Introductory remarks by Ambassador Christoph Heusgen at the UN General Assembly Special Session Side Event on the Team Europe Response to COVID-19, December 9

10.12.2020 - Speech

Check Against Delivery

We are almost at the end of the German presidency of the European Council, which actually is at the same time the end of our membership in the UN Security Council. It is very clear that both for our EU presidency, but also for our membership in the Security Council, the COVID-19 pandemic had the most impact on all of us. It is the biggest test for our generation and it is a very serious challenge to our multilateral system. The EU Ambassador already mentioned the UN General Assembly special session last week. This was a clear reminder to all of us that multilateral approaches are the only solution to overcoming this crisis and the call for an international cooperation was very strong, although we have to admit not shared by everybody. Overall, the UNGA special session confirmed: multilateralism is the key to success, it works, but it has to be supported globally.

I think we can proudly say that from the beginning of the pandemic that multilateral cooperation has proven its value. Acting as a Team Europe, the European Union, its institutions, its member states have assumed responsibility as a strong and solidarity partner during our EU presidency. We have been determined to pursue this leadership with strong solidarity, both at home in Europe and through strengthening the multilateral system. From supporting efforts to halt the spread of COVID-19 and helping partner countries to strengthen health care, water and sanitation systems, to ensuring a fair global distribution of vaccine as global public good, and to strengthening the global health structure, the EU and its member states stand at the core of relevant multilateral efforts.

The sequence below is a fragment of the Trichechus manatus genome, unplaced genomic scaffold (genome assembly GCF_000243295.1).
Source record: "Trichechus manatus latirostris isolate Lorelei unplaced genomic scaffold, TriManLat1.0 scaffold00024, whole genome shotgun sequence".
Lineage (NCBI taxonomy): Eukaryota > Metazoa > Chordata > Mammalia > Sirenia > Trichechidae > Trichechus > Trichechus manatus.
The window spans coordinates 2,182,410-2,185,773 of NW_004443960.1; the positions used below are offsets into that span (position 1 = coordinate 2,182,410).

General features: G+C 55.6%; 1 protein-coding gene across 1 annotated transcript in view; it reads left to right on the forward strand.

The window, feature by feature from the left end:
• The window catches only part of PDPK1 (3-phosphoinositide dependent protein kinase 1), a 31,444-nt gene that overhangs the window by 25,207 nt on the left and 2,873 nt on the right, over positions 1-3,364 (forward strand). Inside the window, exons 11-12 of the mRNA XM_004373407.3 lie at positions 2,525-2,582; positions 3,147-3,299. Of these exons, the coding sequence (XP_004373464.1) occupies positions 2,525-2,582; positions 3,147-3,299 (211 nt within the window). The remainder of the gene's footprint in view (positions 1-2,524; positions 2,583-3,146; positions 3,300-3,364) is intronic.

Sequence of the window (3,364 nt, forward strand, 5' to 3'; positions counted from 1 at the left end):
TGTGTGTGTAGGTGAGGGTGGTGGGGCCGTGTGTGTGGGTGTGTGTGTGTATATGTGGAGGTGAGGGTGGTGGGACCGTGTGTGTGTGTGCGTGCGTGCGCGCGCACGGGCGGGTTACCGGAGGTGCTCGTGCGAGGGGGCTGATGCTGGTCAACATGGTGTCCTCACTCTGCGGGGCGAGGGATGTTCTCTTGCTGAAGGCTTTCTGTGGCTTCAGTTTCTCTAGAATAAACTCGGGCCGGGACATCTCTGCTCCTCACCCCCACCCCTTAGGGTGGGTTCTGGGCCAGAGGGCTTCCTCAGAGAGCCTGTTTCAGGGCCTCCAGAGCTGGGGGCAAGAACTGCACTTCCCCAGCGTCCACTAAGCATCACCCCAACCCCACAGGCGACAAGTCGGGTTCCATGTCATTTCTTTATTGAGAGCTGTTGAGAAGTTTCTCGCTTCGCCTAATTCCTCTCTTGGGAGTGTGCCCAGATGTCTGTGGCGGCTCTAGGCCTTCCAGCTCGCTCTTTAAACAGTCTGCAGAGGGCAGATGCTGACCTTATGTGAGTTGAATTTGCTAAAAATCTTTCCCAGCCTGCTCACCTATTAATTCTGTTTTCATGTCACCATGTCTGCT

I am looking forward to today's exchange. There has never been a stronger need to work together in the world and globally as a team. The action and solutions we implement today must also help to build back better. Team Europe promotes an equitable, sustainable and inclusive recovery. Acting together now, we can emerge stronger tomorrow.


Keynote speech by State Secretary Antje Leendertse at the UN General Assembly Special Session Side Event on the Team Europe Response to COVID-19, December 9

Check against delivery

I thank the EU delegation in New York and all contributors for organizing this event, which is timely and also well advised to do it in the margins of the special session of the United Nations General Assembly last week with the participation of many heads of states and governments, including the Federal Chancellor.

Excellencies, colleagues, Ambassador Skoog [Head of the EU delegation to the UN] said it: we are all in this together and COVID-19 affects us all. So it is obvious that this global and multilayered crisis can only be overcome by joining our efforts regionally, as in Team Europe, and globally, as an outreach by Team Europe. The EU and its member states are strongly committed to multilateralism. International cooperation, responsibility and solidarity are guiding the EU global response to COVID-19.

When taking over the presidency of the European Council in July, Germany placed crisis management and sustainable recovery from the heavy socioeconomic impacts of the pandemic at the center of its agenda and the EU and its member states acting together as a Team Europe are taking comprehensive and decisive action to tackle the destructive impact of COVID-19. The measures aim at mitigating the multifaceted, urgent health, social, economic, humanitarian, security and political impact of the COVID-19 pandemic while upholding human rights, democracy, good governance and the rule of law. With the latter part, I, of course, echo the words of the Secretary General of the United Nations.